Monday, July 29, 2019

You Pay For What You Get: Beware Free Legal Advice

Be Alert! Image by M. Gustafson Gervasi 2019
Once upon a time an elderly women, Agnes, went into her bank to review her accounts.  Behind the desk sat an eager and chipper 23 year old "banker".  With good intentions of providing the best banking services possible, the young banker encouraged the older women to add her daughter to her bank accounts in order to "make things easier."  Relying on her long relationship and established trust with the bank, Agnes took the advice.  When the door closed upon Agnes' exit, her daughter, Anne, had been made a joint owner of the bank account.

Time passed and Agnes' health took a turn, with her earthly life ending six months after the bank visit.  Grieving, yet still functioning, Anne set about taking care of Agnes' affairs.  One day she went into the bank to settle her mother's accounts, death certificate in hand.  To her surprise, the 23 year old banker informed Anne about the joint ownership of the accounts, indicating they would all pass into Anne's name, a nice sum of $200,000.

Anne's next stop was her attorney's office, where the pleasant surprise of the ease of money transferring from Agnes to Anne came to a screeching halt.  As the attorney talked a sense of dread built up in Anne's stomach.  You see, Anne has a sister, Amanda.  As the meeting progressed, Anne learned that the joint ownership allowed the balance in the bank account to become Anne's, but Anne's alone.  She certainly could share with Amanda, but it was not required.  Being a loving sister, Anne had planned to simply write her sister a check, and then heard the term "gift tax".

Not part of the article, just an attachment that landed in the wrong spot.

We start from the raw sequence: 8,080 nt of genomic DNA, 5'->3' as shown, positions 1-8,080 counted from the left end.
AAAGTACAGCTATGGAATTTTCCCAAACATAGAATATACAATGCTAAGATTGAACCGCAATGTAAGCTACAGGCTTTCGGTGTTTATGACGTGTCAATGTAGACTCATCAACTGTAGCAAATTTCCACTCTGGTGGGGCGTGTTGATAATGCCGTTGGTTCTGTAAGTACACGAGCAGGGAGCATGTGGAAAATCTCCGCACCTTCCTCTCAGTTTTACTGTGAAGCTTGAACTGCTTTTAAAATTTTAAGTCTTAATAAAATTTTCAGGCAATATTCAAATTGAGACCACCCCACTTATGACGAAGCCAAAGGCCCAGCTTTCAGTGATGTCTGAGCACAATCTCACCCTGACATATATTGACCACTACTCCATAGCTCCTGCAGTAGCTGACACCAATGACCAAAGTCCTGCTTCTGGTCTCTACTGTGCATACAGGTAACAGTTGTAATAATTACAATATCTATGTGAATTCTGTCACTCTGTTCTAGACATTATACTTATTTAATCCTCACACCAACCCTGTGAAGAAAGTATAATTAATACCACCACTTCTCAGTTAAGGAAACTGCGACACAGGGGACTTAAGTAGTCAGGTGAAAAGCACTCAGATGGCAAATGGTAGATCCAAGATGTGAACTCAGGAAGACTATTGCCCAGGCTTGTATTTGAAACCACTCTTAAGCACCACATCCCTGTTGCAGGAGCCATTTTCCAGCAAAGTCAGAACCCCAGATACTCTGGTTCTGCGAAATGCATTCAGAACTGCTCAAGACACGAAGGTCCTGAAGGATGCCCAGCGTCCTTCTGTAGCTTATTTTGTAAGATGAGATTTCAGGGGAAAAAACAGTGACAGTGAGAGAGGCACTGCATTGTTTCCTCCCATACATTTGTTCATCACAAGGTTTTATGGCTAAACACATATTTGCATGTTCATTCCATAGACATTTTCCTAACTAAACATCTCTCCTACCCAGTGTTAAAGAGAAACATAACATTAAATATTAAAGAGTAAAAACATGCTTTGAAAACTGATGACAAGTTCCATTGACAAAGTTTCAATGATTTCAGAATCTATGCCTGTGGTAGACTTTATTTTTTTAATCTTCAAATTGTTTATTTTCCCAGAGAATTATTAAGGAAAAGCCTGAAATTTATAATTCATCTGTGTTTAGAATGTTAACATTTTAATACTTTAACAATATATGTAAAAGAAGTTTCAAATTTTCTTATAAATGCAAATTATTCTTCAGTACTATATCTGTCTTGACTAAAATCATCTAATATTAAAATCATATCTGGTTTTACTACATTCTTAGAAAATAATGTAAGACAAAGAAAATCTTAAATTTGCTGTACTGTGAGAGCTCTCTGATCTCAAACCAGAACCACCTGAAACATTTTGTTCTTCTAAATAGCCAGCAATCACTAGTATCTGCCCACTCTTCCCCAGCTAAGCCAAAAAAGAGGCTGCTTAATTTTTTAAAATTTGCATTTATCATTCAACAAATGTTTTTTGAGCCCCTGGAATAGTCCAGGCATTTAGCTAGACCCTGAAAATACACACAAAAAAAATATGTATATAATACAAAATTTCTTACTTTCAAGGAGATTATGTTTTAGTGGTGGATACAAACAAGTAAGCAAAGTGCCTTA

Under current law, set by the IRS, any one person can give another person up to $15,000 per year (exceptions to apply this being the IRS tax code).  Anne could give her sister up to that amount, but the balance in excess of the $15,000 threshold would be subject to the gift tax.  Anne owned the money and was gifting $100,000 to her sister.  Long story short, CPA and attorney billable hours were used to develop a transfer plan to Amanda that was legally acceptable, and a pinch of wishful thinking was added so that none of the family would die before the transfer was complete.  It all worked out in the end, however, the complexity and associated cost was the direct result of the free legal advice handed out by a young banker.  A banker, not an attorney.  A banker, not a CPA.  Remember, you get what you pay for, and in this case the free legal advice turned into some hefty bills and stress. 

Thank you for reading, and please remember that a blog is not legal advice.  A blog encourages thought and reflection.  Always seek legal counsel from a licensed attorney in your home state before taking any action on this subject matter.

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